OUTPICK – Huckleberries, designated Idaho’s state fruit in 2000, have been ripe for picking for a couple weeks in the low areas of Priest Lake, and the crop is gradually ripening up the mountain slopes throughout the Inland Northwest.
Don’t set your picking ambitions too high, yet.
Outdoors editor Rich Landers found ripe huckleberries for the first hour of hiking up Scotchman Peak Trail 65 northeast of Lake Pend Oreille Thursday. Above that were lots of green berries to satisfy pickers in the prime time of August.
Savvy hucksters know certain high areas, such as the Roman Nose Peak region in the Selkirks, are harvest-perfect in September.
Huckleberries flourish in several varieties across the region, from deep, purple lowbush types in the east Cascades and Pasayten Wilderness to the tiny reddish grouse huckleberry (a.k.a. grouse whortleberry) that grows 10-inches high at or above timberline in the Selkirks and Bitterroots.
The “ big huckleberry“ (a.k.a. black or thin-leaved) is the most popular berry in the Panhandle. This species grows in moist, cool forested environments at mid to upper elevations. It grows up to 3 feet tall and takes up to 15 years to reach full maturity. The single, dark purple berries grow on the shoots the plant produces that year, says ecologist Charles Johnson.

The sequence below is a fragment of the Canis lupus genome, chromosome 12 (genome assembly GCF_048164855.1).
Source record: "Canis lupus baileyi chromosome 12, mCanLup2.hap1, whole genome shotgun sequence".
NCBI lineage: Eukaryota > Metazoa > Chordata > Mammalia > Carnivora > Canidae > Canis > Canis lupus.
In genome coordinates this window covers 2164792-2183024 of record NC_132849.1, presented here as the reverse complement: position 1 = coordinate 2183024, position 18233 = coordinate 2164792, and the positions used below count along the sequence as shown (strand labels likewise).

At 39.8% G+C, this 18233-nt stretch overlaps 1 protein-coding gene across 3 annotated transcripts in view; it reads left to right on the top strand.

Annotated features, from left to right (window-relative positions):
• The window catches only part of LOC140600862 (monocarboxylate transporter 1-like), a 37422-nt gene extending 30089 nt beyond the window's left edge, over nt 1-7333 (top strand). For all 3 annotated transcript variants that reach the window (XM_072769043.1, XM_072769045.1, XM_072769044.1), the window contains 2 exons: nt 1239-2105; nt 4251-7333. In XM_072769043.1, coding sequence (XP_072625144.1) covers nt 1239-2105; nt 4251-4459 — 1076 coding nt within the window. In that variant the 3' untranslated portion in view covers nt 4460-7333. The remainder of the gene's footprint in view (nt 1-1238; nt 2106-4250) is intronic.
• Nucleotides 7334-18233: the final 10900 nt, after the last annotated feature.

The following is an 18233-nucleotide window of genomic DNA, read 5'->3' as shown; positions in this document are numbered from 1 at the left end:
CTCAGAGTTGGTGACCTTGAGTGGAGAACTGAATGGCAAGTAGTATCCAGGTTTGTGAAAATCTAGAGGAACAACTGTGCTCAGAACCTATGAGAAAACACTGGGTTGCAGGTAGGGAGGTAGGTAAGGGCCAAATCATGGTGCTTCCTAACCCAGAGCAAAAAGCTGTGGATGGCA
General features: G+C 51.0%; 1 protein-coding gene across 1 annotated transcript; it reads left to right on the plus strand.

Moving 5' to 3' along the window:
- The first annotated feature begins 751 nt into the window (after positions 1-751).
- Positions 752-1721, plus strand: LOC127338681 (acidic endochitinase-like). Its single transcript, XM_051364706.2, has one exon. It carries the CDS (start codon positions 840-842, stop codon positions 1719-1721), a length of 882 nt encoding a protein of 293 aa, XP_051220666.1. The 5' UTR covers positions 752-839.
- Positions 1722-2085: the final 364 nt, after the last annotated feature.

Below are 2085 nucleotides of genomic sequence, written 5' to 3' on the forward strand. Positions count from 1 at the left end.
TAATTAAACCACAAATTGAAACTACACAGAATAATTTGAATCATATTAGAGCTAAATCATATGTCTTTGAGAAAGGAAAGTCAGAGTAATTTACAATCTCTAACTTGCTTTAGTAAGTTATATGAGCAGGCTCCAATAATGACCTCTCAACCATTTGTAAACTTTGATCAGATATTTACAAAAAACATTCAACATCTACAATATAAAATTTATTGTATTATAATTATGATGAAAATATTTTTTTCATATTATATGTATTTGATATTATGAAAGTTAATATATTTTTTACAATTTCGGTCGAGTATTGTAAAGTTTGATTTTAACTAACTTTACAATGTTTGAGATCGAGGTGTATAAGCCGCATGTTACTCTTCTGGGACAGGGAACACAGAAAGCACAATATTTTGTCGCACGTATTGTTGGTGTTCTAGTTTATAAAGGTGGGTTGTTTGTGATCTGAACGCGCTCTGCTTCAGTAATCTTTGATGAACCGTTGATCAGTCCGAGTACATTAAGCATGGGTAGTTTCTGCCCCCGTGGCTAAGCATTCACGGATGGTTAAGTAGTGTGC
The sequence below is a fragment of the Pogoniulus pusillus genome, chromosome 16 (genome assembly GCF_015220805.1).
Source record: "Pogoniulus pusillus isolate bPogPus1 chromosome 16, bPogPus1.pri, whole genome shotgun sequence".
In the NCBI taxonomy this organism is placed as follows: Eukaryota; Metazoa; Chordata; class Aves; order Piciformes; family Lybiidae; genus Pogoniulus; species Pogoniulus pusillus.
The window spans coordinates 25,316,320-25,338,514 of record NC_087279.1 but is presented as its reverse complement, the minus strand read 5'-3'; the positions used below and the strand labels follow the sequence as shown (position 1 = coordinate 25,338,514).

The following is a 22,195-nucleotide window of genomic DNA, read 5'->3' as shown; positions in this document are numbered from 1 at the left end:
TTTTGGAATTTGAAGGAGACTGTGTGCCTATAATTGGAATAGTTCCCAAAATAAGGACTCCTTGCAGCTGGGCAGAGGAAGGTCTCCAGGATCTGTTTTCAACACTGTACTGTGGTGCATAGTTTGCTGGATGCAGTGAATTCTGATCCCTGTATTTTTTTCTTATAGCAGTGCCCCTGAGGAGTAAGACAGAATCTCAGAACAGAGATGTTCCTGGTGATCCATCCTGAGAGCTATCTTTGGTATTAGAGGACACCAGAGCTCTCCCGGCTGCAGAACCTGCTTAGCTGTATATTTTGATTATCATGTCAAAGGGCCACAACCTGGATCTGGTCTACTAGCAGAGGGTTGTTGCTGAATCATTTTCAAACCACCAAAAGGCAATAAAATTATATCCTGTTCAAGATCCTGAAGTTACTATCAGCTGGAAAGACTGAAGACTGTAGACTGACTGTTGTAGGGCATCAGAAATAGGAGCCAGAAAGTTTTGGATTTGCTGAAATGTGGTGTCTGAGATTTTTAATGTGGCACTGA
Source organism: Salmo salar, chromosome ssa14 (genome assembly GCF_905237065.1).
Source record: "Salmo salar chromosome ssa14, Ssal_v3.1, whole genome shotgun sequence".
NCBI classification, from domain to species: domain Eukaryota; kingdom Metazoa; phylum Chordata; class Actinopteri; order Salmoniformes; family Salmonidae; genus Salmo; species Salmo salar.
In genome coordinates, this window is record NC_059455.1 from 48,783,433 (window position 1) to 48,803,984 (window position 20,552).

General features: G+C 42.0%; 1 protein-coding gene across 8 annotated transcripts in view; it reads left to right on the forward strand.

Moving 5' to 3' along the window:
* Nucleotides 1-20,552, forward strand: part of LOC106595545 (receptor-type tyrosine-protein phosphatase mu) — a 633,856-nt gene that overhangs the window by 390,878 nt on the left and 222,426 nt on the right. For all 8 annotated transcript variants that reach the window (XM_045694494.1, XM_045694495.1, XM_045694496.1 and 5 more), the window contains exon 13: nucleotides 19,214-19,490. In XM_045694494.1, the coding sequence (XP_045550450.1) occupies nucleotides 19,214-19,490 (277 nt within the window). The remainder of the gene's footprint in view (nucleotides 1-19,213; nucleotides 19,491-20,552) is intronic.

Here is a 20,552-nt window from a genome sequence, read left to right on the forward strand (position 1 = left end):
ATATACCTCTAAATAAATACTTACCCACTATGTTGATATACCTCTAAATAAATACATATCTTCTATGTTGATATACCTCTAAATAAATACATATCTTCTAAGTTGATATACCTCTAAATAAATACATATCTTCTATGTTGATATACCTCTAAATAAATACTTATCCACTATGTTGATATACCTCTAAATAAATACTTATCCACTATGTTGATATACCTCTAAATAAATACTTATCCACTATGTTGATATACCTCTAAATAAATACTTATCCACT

Huckleberries are a treat for humans and a necessity for the region’s bears. A poor huckleberry crop in the Priest Lake area in 1979 resulted in reduced bear productivity and survival for the next two years, according to research by John Beecham, retired Idaho Fish and Game wildlife biologist.
Black bears have flexible “prehensile lips” that can pick individual huckleberries without ingesting leaves faster than a human can harvest.
• Bears can be expected anywhere berries are ripe. Pickers should carry bear spray as a precaution.
Local historian leads wildflower walk, talk
OUTLEARN – Jack Nisbet, local writer and historian, will lead a clinic on wildflowers on Wednesday, starting with a 4 p.m. stroll through the Northwest Museum of Arts and Culture exhibit, “In the Footsteps of David Douglas.”
At 5 p.m., Nisbet will lead the group on a hike in the Iller Creek portion of Spokane County’s Dishman Hills Conservation Area to study the same monkshood, rein orchid, thimbleberry and yew trees that botanist Douglas – namesake of the Douglas fir – collected in this area in 1826.
Cost: $10. Space limited. Preregister, 466-2823.
Sierra Club leads natural area ‘strolls’
OUTDO – Sierra Clubbers are leading a series of evening walks with an environmental emphasis that runs through September in Spokane-area natural areas.
Upcoming strolls are:
• Thursday, Peaceful Valley “history tour,” 2 miles.
• Aug. 1, Dishman Hills, 3 miles.
• Aug. 15, Newman Lake, 2.5 miles.
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